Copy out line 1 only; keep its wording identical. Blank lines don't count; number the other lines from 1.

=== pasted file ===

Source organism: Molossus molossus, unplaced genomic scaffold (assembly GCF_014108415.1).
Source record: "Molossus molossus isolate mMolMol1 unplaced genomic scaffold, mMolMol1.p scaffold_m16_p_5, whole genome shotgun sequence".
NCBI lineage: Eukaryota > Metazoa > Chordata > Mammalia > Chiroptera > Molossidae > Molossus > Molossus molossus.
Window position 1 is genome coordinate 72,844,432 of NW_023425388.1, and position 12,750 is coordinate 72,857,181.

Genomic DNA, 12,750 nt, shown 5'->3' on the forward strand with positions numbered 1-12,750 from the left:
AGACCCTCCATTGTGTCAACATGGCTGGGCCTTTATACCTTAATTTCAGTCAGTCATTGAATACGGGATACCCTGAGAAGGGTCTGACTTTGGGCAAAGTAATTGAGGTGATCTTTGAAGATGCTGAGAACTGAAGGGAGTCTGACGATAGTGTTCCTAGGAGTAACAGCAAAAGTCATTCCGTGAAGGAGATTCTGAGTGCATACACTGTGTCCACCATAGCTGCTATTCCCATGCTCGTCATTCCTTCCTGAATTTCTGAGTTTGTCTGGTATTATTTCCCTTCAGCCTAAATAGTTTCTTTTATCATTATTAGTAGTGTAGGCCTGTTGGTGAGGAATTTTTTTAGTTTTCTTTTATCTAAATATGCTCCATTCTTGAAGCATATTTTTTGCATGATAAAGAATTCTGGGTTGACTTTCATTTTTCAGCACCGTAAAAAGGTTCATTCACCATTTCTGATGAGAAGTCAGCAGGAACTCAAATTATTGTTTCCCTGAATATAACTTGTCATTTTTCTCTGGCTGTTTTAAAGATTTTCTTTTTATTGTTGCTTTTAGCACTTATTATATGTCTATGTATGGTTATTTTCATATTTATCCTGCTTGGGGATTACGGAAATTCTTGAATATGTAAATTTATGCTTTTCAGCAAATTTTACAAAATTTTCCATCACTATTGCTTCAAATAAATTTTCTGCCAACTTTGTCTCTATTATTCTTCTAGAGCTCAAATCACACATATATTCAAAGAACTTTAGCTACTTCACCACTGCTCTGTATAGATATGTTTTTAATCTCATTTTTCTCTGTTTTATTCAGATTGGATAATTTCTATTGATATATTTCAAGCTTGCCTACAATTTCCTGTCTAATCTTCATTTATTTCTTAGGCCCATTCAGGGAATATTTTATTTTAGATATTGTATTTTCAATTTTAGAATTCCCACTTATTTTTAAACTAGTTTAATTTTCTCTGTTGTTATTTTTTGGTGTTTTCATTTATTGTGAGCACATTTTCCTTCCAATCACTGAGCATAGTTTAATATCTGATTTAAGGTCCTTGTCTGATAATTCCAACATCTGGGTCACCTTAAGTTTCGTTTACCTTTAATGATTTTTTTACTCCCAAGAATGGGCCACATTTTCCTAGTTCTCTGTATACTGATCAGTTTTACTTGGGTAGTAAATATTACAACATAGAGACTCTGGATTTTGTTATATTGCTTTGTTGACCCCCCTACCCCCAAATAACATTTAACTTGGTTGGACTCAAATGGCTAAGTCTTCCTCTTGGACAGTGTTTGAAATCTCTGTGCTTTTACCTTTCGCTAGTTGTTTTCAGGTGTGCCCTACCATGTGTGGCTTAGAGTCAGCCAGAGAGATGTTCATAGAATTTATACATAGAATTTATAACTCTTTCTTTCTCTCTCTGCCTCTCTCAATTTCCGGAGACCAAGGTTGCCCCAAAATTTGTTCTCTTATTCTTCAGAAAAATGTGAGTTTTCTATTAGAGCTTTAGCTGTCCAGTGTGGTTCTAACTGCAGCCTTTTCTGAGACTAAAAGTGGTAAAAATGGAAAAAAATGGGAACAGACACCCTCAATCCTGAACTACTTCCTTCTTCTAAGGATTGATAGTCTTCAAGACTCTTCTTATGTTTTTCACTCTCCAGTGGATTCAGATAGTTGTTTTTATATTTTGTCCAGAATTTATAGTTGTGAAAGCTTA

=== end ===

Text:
Source organism: Molossus molossus, unplaced genomic scaffold (assembly GCF_014108415.1).